The Importance of Attitude in Finding That Big Job

(U.S. Air Force)

If you've followed my writing here on, you know I typically share practical and strategic tips for a successful post-military career. But today I'd like to talk about two things you may not be focusing on as you get ready to leave your service: motivation and attitude.

While you'll need several tools to prepare and execute a successful transition and launch your next career, it's not all about resumes, cover letters, LinkedIn profiles, dress-for-success and network of referral contacts. How you feel and communicate your confidence makes a big difference.

What Do You Want?

Here's an example of how attitude and motivation play out in the transition: A colleague of mine runs the veteran hiring program for a very large company. A former Army officer, he's passionate about hiring military talent and coaching them through the application and onboarding process.

Recently, he interviewed a young Marine who was passionate and excited about the opportunity to work for this company. He oozed enthusiasm for the company brand, values, mission, logo -- everything.

He had a bit "too much" passion, as my friend describes it. He came on too strong and eager. My friend, who saw this Marine's potential, recognized that his love of the company was great, but he was displaying manic behavior more than enthusiasm. He asked the Marine, "What do you want?"

The young man replied that he needed to get a job, income, money -- and that this company was his dream.

Recognizing that the hiring process would not be swift (for large companies it can take months to get hired on), my friend encouraged the young Marine to find a job anywhere. Get the paycheck coming in.

"Take your foot off the gas and breathe. Then, go through the application process at our company and you won't come across as desperate, but rather as motivated and informed," he told the young man. And it worked.

If your goal is to secure income post-military, then get a job to do that. Your long term vision can still be to grow a meaningful career that you find fulfilling. But appearing too eager or desperate will turn off employers.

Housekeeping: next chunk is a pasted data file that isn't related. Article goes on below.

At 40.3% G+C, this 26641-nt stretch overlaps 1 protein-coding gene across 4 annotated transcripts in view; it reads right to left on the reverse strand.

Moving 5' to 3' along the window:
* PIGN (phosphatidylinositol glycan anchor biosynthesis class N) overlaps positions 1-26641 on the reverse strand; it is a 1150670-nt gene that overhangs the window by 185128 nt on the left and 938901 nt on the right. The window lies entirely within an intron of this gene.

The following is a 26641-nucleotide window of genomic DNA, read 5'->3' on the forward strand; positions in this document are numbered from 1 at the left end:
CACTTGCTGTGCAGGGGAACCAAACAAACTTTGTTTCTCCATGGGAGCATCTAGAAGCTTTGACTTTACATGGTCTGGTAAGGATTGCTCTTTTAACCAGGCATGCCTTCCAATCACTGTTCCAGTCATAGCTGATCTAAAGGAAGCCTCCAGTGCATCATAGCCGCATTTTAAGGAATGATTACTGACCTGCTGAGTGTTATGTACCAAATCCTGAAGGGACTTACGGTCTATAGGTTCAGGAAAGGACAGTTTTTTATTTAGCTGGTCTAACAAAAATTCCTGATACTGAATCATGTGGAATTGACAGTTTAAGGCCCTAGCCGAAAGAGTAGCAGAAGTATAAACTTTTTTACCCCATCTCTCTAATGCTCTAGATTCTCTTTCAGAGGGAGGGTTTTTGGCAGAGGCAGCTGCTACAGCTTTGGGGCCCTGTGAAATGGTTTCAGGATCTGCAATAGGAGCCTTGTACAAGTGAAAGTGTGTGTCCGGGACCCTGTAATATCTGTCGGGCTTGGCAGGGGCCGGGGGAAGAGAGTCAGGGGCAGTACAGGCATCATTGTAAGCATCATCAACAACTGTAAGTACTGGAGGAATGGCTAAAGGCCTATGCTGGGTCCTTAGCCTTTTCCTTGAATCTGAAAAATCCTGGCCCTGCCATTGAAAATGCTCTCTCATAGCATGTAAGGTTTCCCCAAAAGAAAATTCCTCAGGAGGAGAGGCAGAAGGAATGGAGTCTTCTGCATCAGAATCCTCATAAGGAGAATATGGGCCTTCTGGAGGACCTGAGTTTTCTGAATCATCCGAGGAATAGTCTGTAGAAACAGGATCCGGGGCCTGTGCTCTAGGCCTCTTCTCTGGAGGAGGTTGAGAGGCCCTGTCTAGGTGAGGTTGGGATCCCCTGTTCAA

The Right Mindset

In sports, coaches often ask the players, "are you playing to win or playing not to lose?" There's a huge difference! Focusing on what you want and forming a clear vision of what success will look like empowers you to attract the ingredients and strategies you need to get there. Some refer to this as the "scarcity versus abundance" mentality -- if you pay attention to what you want to have (being grateful for what you have) you attract more of what you want.

Mindset and attitude matter. Here are some reminders:

  • You may have to fake it until you make it, showing more confidence than you feel at the outset. People are drawn to people who believe in themselves. Show them you're worth believing in.
  • What you focus on is what you'll attract. Another great reminder comes from my colleague who tells her team, "If you're on a bicycle and you're focused on avoiding that tree over there, you watch the tree. Inevitably, you'll run into the tree." Instead, she advises, focus on what you want -- not what you want to avoid.
  • Remember the science of experience-dependent neuroplasticity: Your brain responds to what you focus on by expanding, growing and developing towards those intentions. Your thoughts and feelings have tremendous power. You can actually change your brain by focusing on more positive experiences.

As challenging and exciting as the transition is, keeping a healthy and productive attitude and mindset will serve you well in both the short and long term.

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